Following in the footsteps of his famous humorist father proved challenging for Will Rogers, Jr. Nonetheless, the young Rogers strove mightily to match his father’s accomplishments. The eldest of four children, he was born in 1911 in New York City while his father was performing with the Ziegfeld Follies.

After graduating from Beverly Hills High School, Rogers attended Stanford University, where he edited an off-campus newspaper, captained the polo team, served on the debating team and set a backstroke swimming record. At college graduation in 1935, Rogers was commissioned a second lieutenant of field artillery. Letting his commission lapse, he purchased The Beverly Hill Citizen newspaper and covered the Spanish Civil War as a correspondent during 1936 and 1937.

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Rogers’ response to the Japanese bombing of Pearl Harbor was twofold. First, as a Democrat he filed for a seat in the 78th Congress, representing the 16th Congressional District of California. Second, he enlisted as a private in the Army. After Officer Candidate School training at Camp Roberts, Calif., Rogers was again commissioned a second lieutenant of field artillery. He was posted to Camp Hood, Texas, where tank-destroying weapons were being developed and units trained.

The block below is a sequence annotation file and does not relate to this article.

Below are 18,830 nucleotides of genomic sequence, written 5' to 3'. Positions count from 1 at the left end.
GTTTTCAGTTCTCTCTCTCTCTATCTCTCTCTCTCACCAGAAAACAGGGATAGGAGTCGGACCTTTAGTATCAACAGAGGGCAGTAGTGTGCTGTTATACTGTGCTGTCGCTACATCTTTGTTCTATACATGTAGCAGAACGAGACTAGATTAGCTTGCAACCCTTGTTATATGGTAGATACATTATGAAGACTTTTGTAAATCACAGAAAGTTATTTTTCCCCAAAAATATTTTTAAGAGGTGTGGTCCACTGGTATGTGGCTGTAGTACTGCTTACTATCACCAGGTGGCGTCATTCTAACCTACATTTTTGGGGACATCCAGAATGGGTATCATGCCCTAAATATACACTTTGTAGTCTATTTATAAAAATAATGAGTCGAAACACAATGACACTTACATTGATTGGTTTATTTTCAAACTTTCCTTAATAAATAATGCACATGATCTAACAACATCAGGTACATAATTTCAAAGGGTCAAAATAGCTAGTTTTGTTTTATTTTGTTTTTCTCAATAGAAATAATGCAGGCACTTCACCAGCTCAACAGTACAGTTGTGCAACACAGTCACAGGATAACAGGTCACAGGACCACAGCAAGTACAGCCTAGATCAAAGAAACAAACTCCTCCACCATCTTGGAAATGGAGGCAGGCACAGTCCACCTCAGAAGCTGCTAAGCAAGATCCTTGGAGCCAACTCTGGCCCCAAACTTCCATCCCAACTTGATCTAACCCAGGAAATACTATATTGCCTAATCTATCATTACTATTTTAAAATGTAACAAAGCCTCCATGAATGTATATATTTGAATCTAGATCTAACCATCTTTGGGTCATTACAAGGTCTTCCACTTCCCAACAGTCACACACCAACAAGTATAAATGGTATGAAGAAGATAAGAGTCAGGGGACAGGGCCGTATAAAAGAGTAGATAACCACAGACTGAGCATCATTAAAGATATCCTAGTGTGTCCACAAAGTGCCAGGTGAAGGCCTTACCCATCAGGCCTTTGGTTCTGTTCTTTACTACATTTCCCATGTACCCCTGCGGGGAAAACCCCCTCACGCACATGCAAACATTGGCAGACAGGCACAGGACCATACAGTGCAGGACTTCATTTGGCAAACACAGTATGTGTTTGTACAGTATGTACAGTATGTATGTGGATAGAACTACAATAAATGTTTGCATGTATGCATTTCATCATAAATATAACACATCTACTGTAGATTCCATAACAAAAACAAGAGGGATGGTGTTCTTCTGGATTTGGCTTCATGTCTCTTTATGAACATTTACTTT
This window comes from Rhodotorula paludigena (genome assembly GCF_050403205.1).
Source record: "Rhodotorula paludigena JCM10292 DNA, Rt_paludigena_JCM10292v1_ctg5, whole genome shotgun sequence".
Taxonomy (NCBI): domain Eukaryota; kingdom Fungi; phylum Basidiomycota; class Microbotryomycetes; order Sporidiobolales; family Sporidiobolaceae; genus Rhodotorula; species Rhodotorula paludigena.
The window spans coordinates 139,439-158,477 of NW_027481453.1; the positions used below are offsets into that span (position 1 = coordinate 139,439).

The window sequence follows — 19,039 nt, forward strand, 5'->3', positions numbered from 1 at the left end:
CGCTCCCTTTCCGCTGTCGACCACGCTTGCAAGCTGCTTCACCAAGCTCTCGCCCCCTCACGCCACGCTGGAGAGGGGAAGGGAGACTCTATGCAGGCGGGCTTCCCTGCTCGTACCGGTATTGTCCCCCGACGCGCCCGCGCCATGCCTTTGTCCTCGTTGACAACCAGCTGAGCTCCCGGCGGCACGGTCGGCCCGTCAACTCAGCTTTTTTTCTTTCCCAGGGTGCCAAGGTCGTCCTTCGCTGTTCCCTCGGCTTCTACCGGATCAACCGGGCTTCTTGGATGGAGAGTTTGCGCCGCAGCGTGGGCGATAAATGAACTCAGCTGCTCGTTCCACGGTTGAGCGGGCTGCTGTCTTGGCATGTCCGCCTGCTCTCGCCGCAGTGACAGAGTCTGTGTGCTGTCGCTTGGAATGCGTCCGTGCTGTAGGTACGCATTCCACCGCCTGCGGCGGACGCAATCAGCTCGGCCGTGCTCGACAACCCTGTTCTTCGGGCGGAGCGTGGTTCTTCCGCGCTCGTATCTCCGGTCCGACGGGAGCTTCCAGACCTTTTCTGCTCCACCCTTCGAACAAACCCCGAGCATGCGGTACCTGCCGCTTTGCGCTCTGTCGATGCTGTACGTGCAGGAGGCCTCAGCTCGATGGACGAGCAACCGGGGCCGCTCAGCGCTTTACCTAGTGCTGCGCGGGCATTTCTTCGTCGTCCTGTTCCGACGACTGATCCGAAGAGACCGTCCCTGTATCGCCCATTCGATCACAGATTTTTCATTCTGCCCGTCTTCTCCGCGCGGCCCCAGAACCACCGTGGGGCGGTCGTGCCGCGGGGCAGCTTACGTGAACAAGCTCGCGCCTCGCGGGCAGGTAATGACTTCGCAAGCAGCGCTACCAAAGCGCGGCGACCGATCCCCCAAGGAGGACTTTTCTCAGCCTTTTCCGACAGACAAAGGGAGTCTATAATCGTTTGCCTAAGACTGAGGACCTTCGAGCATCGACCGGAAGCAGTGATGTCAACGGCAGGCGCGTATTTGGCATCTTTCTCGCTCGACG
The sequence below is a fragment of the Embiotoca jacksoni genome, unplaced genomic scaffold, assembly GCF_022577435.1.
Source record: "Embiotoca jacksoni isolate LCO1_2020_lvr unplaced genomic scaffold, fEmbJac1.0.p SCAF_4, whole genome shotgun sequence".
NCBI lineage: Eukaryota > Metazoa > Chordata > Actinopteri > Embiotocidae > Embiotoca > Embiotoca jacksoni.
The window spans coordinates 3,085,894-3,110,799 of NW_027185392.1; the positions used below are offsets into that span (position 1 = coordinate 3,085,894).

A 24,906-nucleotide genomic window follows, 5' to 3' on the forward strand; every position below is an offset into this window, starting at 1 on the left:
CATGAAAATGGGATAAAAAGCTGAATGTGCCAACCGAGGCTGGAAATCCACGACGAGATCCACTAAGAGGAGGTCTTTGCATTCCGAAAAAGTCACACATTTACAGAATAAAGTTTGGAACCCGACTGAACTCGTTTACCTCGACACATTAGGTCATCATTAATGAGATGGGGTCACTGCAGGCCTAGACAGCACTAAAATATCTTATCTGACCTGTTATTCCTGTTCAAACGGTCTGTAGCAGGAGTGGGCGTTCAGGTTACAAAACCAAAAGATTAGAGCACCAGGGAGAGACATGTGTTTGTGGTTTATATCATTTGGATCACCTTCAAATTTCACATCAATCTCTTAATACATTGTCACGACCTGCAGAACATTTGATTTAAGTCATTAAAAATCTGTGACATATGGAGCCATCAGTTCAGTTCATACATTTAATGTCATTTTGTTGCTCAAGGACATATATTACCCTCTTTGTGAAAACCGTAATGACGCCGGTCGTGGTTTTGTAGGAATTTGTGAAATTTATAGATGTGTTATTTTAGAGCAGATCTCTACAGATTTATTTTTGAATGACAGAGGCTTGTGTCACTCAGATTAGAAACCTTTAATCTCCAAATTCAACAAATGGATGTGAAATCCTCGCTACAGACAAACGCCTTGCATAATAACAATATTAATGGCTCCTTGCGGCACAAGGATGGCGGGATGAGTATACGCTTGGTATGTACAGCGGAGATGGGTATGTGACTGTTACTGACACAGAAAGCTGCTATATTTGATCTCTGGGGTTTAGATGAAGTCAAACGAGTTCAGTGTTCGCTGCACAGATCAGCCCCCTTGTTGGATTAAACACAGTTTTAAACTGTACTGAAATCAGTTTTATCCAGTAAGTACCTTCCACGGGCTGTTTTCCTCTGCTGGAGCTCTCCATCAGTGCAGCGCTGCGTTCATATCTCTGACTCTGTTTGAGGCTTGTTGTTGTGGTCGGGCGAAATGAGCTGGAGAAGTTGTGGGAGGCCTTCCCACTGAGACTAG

Election to Congress required Rogers to leave active service. While in Congress he served on the Foreign Affairs Committee, visited England during the Blitz and helped write the Soldier Voting Bill. Once again seeking military service, however, he resigned from Congress in May 1944 and received reinstatement to active duty and his third commissioning as a second lieutenant. Pressing for combat duty, Rogers was attached to the 814th Tank Destroyer Battalion, which had reached England in mid-February 1944.